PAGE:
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2014 May 14 - 20 [CIVIL RIGHTS]

Growing number of municipalities invite people to inform on ‘unfair’ welfare recipients

May 18, 2014
An increasing number of local municipalities are encouraging their residents to inform upon “cheating” by welfare recipients ostensibly for an “appropriate” management of the public assistance program, raising public concern over an introduction to an informant society.

The Fukuoka City government in April set up a system of input from private citizens regarding suspicious recipients of welfare benefits or welfare users who are wasting their welfare benefits on alcohol or gambling. Japanese Communist Party assemblyperson Nakayama Ikumi in opposition to the system said, “It’s unreasonable to gather information based on conjecture and misassumptions.”

The Saitama City government late February asked its citizens to provide information on those who may illegally receive public livelihood subsidies in addition to needy persons. Contrary to the city’s intent, the residents responded with criticism against the creation of a mutual surveillance community. The JCP City Assembly Members’ Group demanded that information collection be limited only for the purpose of supporting people in need.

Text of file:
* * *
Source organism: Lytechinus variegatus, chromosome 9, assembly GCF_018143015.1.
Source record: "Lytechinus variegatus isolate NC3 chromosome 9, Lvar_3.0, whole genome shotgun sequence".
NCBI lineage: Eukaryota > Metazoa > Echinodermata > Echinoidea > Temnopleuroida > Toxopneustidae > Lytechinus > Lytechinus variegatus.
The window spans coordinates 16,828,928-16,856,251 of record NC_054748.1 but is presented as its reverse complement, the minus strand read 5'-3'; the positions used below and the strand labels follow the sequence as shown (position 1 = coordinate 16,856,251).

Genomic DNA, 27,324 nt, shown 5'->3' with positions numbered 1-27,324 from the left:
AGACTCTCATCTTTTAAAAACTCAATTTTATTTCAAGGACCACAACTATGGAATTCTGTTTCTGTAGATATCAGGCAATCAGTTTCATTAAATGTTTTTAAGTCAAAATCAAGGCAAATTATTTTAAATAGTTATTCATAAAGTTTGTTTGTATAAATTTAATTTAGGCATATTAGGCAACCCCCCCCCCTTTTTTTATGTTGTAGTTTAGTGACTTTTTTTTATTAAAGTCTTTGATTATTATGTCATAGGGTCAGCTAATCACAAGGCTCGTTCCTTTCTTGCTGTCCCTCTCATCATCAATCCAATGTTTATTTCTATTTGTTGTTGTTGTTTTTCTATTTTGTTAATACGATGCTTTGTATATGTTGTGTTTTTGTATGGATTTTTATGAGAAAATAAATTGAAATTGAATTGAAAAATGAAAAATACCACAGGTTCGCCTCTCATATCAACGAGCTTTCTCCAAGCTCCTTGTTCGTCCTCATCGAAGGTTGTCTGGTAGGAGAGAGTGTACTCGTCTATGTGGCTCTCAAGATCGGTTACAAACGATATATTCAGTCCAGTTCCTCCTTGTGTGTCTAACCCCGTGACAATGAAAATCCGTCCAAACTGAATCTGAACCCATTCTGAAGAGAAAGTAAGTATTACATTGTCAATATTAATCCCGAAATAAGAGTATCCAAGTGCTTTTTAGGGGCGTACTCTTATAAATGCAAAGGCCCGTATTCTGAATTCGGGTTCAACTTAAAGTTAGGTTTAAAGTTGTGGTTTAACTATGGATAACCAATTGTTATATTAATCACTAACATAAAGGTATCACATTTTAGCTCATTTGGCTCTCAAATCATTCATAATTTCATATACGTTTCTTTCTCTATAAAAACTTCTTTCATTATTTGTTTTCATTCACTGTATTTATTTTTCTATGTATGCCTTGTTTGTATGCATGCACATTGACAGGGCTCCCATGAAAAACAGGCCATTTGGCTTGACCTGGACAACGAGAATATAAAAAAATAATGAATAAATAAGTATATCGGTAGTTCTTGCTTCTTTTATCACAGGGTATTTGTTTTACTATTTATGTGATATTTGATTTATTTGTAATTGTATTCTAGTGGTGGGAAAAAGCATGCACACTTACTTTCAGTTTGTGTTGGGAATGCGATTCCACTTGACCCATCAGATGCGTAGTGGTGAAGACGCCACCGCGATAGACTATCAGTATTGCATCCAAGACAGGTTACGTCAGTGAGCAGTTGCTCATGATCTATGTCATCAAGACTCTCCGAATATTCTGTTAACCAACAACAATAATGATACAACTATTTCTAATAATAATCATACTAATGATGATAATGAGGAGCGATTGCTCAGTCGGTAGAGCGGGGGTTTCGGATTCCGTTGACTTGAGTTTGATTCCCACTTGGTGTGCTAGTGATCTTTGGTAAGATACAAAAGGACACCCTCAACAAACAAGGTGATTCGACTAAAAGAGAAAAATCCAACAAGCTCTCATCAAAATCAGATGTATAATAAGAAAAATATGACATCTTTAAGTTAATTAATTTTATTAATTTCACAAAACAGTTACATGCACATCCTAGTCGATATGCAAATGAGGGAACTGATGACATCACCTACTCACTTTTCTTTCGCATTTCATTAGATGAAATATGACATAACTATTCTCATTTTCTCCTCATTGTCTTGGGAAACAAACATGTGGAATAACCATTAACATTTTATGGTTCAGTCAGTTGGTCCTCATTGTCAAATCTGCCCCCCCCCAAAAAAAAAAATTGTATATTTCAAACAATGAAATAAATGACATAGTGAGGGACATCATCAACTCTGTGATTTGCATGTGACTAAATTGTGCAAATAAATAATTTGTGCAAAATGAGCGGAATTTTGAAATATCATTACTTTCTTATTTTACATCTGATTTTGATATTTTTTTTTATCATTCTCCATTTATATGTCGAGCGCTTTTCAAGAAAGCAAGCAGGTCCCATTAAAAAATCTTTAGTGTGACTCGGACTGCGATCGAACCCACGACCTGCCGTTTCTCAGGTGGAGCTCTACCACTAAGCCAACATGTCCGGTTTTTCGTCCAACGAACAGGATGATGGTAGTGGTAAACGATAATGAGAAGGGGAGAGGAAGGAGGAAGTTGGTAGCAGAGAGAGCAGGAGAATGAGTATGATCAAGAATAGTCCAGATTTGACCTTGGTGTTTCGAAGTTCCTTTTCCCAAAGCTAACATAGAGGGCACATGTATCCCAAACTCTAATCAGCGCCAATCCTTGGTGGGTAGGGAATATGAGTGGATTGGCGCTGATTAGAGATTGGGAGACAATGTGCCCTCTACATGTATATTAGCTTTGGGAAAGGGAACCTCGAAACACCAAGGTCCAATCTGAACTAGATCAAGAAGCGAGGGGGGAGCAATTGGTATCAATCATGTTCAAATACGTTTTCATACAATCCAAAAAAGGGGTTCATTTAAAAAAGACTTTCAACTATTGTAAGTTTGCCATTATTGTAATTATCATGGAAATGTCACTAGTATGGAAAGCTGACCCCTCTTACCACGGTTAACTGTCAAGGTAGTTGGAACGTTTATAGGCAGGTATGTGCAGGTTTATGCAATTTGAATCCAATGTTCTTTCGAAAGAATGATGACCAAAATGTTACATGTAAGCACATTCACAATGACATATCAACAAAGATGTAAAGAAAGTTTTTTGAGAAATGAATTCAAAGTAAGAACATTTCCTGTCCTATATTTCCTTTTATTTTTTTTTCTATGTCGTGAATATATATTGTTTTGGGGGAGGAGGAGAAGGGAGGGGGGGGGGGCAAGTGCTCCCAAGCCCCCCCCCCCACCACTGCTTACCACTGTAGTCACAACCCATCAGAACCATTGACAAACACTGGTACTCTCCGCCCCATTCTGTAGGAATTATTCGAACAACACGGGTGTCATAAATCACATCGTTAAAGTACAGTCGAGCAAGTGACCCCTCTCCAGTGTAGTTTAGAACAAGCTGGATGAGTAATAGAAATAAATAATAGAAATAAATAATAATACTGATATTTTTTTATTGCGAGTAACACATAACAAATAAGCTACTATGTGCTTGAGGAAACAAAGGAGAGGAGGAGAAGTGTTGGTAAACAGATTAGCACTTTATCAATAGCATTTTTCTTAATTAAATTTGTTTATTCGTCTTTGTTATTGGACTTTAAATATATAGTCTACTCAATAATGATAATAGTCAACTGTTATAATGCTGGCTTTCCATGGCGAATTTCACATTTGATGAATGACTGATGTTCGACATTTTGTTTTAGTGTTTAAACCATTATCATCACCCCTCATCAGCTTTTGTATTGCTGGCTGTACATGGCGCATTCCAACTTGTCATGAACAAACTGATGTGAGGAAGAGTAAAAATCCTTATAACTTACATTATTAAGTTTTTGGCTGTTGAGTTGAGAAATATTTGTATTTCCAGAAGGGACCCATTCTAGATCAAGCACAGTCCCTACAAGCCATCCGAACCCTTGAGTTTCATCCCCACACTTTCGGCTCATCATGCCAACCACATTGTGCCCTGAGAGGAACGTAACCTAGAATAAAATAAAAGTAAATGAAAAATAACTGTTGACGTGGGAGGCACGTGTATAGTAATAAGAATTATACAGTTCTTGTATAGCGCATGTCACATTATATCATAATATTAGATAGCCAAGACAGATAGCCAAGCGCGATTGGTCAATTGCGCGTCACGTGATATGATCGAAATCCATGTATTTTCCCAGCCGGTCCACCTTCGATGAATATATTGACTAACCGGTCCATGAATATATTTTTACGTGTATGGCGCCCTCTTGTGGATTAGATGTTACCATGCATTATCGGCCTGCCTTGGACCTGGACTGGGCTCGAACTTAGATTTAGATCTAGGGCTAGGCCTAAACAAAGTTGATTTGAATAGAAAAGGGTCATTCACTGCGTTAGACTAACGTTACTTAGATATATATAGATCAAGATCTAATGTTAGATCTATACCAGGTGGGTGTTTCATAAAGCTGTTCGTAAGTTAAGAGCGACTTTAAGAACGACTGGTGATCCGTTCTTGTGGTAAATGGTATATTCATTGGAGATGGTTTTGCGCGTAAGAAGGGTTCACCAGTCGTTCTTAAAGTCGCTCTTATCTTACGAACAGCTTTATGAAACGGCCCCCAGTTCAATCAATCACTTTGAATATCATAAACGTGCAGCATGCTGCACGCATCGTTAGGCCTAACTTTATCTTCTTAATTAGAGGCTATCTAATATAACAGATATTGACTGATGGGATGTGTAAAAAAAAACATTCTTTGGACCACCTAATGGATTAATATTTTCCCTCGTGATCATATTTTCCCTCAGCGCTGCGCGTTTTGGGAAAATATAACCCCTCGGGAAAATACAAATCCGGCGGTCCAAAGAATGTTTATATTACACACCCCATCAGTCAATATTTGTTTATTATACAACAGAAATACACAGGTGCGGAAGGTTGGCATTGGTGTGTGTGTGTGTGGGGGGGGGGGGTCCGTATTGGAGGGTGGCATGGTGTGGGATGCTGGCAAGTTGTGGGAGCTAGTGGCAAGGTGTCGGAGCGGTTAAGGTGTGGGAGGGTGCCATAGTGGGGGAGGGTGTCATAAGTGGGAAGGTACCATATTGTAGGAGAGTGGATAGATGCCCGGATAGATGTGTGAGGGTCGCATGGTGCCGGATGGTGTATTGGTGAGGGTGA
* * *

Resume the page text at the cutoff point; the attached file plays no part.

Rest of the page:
Other than the two municipalities above, one in Hokkaido, seven in Osaka, and two in Kyoto have opened hotlines to obtain information from private citizens.

Ono City in Hyogo has even enacted an ordinance to urge inhabitants to check if public assistance or childcare allowance users are not spending the money on gambling. Last year, four out of the ten calls the city received were about people who did not even receive any welfare benefits. The only JCP member in the city assembly, Fujiwara Akira demanded the abolishment of the ordinance by saying, “The number of complaints was small and 40% ended up being false reports. I feel this is just the beginning of a surveillance society.”

Meanwhile, JCP member of the House of Councilors Koike Akira has emphasized the need to increase the number of caseworkers, not the installation of hotlines for informants.

Lawyer Morikawa Kiyoshi, working to offer consultations on public assistance for needy people in areas around Tokyo, said that the move to establish those hotlines or such an ordinance is accelerating a negative image of public livelihood assistance and keeping people who are really in need from applying for daily life protection. The lawyer suspected that the so-called “appropriate” management of welfare programs aims at curtailing welfare expenses.

Past related article:
> Ordinance bill to ‘keep an eye on’ welfare recipients attracts popular criticism [March 2 & 5, 2013]
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